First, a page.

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Reynoldsburg Dog Owners Winning Fight Over Pit Bull Ban

Pit bulls remain against the law in one central Ohio community, but it seems that ordinance may be difficult to uphold.

The city of Reynoldsburg covers portions of Licking and Franklin counties.  It seems that if you own a dog that could possibly violate the city’s pit bull ban, you want to live on the Licking County side of the city.

Just ask Carol Graven.

“We’re very happy,” she said about a Licking County judge’s decision last week to allow her family to keep their dog, Laila.  "It would be very emotional to have to get rid of (Laila),” Graven said. “I'd hate to think we'd have to have her put down because she's not a vicious dog."

The Gravens received a citation for Laila this past summer for violating Reynoldsburg's pit bull ban.  The family maintained all along that their dog was not a pit bull.

"She's a boxer mix as far as we know,” Graven said.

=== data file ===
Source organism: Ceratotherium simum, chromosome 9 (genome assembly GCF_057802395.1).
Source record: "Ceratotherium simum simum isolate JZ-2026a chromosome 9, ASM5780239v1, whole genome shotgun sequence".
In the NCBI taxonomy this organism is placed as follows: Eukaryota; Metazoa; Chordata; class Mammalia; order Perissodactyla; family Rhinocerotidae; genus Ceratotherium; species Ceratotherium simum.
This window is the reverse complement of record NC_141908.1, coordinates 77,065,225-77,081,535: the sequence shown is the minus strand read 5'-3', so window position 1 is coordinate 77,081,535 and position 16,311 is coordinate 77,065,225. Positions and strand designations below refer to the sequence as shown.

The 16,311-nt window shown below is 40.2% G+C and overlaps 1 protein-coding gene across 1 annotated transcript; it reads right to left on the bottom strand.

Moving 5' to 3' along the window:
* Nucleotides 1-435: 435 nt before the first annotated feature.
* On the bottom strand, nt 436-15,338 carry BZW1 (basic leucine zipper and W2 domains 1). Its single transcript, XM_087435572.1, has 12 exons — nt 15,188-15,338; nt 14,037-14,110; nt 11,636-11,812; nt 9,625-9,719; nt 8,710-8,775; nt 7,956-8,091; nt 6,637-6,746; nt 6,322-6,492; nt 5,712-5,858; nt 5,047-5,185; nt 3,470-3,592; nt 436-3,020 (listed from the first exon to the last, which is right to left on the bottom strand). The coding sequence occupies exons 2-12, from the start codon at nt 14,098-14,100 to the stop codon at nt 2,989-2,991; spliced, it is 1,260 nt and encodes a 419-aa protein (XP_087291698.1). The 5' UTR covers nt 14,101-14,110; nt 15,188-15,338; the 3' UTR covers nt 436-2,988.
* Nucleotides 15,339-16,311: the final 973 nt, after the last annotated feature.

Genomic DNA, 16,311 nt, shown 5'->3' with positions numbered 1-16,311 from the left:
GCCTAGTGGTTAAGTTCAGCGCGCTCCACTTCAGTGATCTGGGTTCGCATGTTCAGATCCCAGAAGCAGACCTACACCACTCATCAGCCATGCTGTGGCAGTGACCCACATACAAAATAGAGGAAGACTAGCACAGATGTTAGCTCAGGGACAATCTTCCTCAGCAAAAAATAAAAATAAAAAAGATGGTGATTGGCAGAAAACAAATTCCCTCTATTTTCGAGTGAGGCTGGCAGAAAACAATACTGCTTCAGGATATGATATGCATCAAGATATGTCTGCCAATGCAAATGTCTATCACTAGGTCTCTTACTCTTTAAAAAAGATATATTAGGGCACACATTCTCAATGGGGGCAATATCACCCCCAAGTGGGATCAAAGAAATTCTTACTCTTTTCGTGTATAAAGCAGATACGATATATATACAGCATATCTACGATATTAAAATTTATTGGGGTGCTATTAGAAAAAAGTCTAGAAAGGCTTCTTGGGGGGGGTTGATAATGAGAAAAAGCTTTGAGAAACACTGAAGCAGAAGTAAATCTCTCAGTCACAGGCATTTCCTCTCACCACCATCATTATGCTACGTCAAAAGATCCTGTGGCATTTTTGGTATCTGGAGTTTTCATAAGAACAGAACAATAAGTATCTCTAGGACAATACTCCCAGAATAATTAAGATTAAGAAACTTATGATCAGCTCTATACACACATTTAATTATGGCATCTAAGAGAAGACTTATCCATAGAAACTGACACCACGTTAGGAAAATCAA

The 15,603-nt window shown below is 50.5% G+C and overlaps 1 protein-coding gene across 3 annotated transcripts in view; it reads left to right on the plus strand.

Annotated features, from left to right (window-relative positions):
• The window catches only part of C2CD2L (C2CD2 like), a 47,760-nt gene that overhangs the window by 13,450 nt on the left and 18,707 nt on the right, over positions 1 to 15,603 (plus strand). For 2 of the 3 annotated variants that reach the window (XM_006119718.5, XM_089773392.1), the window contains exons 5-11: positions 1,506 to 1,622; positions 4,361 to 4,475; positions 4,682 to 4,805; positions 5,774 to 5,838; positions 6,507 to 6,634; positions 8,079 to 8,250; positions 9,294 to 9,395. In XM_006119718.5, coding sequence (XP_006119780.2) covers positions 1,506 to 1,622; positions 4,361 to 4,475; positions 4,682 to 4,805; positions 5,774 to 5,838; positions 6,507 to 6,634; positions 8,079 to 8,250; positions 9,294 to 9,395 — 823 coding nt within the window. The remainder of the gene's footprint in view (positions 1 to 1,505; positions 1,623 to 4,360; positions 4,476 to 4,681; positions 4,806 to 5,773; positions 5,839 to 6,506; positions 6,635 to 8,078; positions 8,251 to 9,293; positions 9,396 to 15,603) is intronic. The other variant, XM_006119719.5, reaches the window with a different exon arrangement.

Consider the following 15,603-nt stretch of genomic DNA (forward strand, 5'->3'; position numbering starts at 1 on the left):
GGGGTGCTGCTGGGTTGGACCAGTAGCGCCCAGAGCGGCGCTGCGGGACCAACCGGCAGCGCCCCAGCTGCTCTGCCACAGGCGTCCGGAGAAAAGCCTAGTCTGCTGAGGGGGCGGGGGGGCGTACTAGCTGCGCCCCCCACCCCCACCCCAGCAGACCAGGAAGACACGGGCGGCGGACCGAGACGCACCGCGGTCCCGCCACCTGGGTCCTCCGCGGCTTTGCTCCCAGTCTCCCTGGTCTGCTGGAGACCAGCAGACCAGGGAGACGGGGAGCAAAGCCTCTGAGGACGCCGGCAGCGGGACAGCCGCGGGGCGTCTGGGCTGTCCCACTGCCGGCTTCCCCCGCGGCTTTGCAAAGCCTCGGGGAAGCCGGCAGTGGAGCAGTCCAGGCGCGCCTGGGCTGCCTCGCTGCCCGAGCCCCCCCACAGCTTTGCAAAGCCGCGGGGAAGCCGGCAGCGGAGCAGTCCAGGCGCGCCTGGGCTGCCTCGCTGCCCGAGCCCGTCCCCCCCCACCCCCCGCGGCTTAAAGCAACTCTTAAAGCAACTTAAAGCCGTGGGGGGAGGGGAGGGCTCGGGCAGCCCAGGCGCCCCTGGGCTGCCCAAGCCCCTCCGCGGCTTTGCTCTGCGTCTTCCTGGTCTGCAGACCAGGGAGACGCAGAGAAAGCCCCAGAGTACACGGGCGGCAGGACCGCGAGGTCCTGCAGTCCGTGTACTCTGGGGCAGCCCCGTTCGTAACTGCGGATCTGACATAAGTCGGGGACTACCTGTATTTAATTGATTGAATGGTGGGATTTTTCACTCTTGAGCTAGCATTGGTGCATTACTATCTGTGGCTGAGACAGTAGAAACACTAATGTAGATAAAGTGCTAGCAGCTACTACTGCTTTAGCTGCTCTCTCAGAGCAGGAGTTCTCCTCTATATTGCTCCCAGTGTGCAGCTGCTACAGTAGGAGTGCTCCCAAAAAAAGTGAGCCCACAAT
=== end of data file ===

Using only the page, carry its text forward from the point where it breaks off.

10TV reached out to Reynoldsburg's city attorney for comment about whether the ban is difficult to enforce, but he did not return our call.

Council member Barth Cotner voted to keep the ban in place because he said “the majority of the community wanted it.”  He tells 10TV that he does not know if the way to identify pit bulls needs to be changed but says he supports the ban staying in place.

The group Pit Bulls for Reynoldsburg helped the Gravens find legal assistance and is fighting to help other residents who receive citations.

"We continue to review citations as they come in, meet with the people that have been cited to give them any legal advice that we can if we think we can help them if they're interested,” said Lori Schawrtzkopf, spokesperson for Pit Bulls for Reynoldsburg.  She says her group's work has been paying off in Licking County where they have won two cases so far and have had two others dismissed.  "We're really excited about the way things are going in Licking County,” she said.

Schwartzkopf says her group has three other court cases in the next week and a half, all in Franklin County this time.

The Gravens hope their victory inspires other residents who feel they've also been wrongfully cited.

"I think they're hopeful,” Graven said.